Researchers explore relationship between Journalism and Foreign Aid
Accra- Researchers working on Aid in Journalism Project have noted the need to look more into the impact that foreign aid has had on journalism education and practice in Africa and Latin America.
Exploring areas for further research at a symposium held in Accra, the researchers bemoaned the dearth of statistics on foreign aid and journalism.
The symposium, on the theme: The Relationship between Journalism and Foreign Aid, was hosted by the School of Information and Communication Studies, University of Ghana.
It was the third of three public meetings held under the project. The first two were held at the University of Leeds in April 2017 and in Cartagena, Colombia, in July 2017.
It sought to examine the influence and impact of aid on journalism practice and education, with a view to developing a research agenda that will examine the issues and problems arising from the intersection between Journalism, Foreign Aid, Public Diplomacy and Foreign Policy; with the researchers presenting highlights from their ongoing studies on the subject.
Professor Audrey Gadzekpo of the School of Information and Communication Studies, who made a presentation on Journalism and Aid in Africa, bemoaned the dearth of statistics on foreign aid and journalism.
She said there was not enough information on how much foreign aid had gone into supporting journalism development in Ghana.
She said donor-funded journalism was increasingly becoming prevalent in Ghana, in various forms, some of which had the potential to be problematic.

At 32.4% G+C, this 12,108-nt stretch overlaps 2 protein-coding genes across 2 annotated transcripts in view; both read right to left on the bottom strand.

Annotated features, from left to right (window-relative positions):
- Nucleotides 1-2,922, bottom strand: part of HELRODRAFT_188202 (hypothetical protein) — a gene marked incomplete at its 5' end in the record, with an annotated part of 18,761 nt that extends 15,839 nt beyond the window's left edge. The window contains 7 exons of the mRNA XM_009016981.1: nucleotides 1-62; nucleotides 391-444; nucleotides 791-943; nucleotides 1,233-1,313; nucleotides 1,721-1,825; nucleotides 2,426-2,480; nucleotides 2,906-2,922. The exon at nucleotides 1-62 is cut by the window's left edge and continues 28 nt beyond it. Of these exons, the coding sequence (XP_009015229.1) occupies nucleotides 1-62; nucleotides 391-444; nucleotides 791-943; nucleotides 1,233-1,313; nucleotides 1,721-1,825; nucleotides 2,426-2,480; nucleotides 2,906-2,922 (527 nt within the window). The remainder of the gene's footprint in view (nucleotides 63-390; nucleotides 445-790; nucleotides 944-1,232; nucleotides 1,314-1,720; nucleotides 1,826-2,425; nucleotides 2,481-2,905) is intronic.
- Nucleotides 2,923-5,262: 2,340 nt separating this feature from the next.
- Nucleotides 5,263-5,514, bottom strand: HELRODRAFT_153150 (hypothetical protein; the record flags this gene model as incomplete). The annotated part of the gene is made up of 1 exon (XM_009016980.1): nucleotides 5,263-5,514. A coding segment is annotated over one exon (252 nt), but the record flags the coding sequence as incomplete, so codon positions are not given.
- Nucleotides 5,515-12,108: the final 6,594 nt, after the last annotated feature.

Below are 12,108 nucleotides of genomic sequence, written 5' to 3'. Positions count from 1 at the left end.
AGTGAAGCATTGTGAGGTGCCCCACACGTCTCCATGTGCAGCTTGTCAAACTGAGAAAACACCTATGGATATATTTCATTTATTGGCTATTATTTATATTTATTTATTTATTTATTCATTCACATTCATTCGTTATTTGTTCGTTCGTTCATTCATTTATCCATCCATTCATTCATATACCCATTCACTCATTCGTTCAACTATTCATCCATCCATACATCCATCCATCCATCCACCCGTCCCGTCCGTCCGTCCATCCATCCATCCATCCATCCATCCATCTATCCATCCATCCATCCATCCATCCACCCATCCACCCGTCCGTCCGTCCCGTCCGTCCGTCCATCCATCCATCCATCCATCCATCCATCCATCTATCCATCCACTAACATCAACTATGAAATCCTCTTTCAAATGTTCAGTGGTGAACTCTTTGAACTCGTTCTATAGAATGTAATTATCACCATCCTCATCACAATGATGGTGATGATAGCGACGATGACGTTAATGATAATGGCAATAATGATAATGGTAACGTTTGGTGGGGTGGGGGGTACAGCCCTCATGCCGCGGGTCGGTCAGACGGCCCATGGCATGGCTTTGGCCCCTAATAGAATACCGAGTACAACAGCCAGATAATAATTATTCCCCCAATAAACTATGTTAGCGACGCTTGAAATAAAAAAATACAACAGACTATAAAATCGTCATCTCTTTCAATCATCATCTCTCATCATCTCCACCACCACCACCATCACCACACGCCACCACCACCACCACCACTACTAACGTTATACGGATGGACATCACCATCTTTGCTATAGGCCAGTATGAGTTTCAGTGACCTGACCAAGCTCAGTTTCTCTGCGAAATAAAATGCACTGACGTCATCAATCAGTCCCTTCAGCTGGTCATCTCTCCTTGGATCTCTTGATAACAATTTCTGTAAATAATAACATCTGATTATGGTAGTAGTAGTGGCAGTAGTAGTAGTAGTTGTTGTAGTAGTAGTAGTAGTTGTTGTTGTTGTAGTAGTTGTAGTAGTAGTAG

However, aid to journalism was inevitable due to the nature of journalism as well as the changing nature of the revenue model of the journalism field itself, she said.
Prof Gadzekpo, in an interview with the Ghana News Agency, said although the lack of statistics on Aid in Journalism limited the assessment of its impact, it was possible to get an idea of the impact by looking at the objectives of the specific donor agencies and the metrics they developed to assess the aid.
However when we take a broader view of the issue and look at the broader picture, it’s really very difficult to determine the kind of impact it’s had, and that’s where research comes in, she said.
Professor Gadzekpo explained that as more researchers delved into the area, both the positive and negative sides of Aid in Journalism would emerge, such as its impact on journalism education.
She said education in Journalism in Africa was western and Euro-centric, such that there was some discomfort of journalism that departed from the norm such as local-language broadcasting.
But is there room to have these practices that are closer to who we are as African storytellers? These are some of the questions we are trying to answer, she said.
Dr Chris Patterson, a Senior Lecturer in International Communication at the University of Leeds, said highlights from the meetings so far showed that many people saw Aid to Journalism as mostly useful, while others saw it as a carry-over of colonialism.
However, most people seemed to agree that it could be done better in a more sustainable and culturally appropriate way, especially as the goals of funders often took over the agenda of the media from what may be the more appropriate targets.
Participants were drawn from some of the partner countries of the Development Assistance and Independent Journalism in Africa and Latin America: A Cross-National and Multidisciplinary Research Network.
The Network partners include Ghana (University of Ghana), South Africa (University of Cape Town), Brazil (Universidade Catolica de Brasilia), and Argentina (Universidad Nacional de Cordoba).
Source: Ghana News Agency